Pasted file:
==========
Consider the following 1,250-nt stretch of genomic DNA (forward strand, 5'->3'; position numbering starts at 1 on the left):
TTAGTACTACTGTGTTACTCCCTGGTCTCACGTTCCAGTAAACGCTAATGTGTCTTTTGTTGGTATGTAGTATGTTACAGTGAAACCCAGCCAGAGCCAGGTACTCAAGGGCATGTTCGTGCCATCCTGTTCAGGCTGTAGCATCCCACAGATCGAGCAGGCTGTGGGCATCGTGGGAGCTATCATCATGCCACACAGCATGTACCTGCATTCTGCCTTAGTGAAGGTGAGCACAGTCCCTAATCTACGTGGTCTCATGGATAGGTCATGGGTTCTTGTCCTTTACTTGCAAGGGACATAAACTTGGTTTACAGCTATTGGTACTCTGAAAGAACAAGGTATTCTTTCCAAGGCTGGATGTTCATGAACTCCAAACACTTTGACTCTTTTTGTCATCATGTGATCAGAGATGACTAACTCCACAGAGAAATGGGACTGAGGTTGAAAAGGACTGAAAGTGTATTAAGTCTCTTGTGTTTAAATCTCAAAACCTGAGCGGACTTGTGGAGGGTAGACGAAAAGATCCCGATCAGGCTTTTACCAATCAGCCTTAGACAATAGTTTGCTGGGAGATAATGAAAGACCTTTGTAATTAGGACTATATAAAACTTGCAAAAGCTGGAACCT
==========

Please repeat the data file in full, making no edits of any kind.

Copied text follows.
Consider the following 1,250-nt stretch of genomic DNA (forward strand, 5'->3'; position numbering starts at 1 on the left):
TTAGTACTACTGTGTTACTCCCTGGTCTCACGTTCCAGTAAACGCTAATGTGTCTTTTGTTGGTATGTAGTATGTTACAGTGAAACCCAGCCAGAGCCAGGTACTCAAGGGCATGTTCGTGCCATCCTGTTCAGGCTGTAGCATCCCACAGATCGAGCAGGCTGTGGGCATCGTGGGAGCTATCATCATGCCACACAGCATGTACCTGCATTCTGCCTTAGTGAAGGTGAGCACAGTCCCTAATCTACGTGGTCTCATGGATAGGTCATGGGTTCTTGTCCTTTACTTGCAAGGGACATAAACTTGGTTTACAGCTATTGGTACTCTGAAAGAACAAGGTATTCTTTCCAAGGCTGGATGTTCATGAACTCCAAACACTTTGACTCTTTTTGTCATCATGTGATCAGAGATGACTAACTCCACAGAGAAATGGGACTGAGGTTGAAAAGGACTGAAAGTGTATTAAGTCTCTTGTGTTTAAATCTCAAAACCTGAGCGGACTTGTGGAGGGTAGACGAAAAGATCCCGATCAGGCTTTTACCAATCAGCCTTAGACAATAGTTTGCTGGGAGATAATGAAAGACCTTTGTAATTAGGACTATATAAAACTTGCAAAAGCTGGAACCT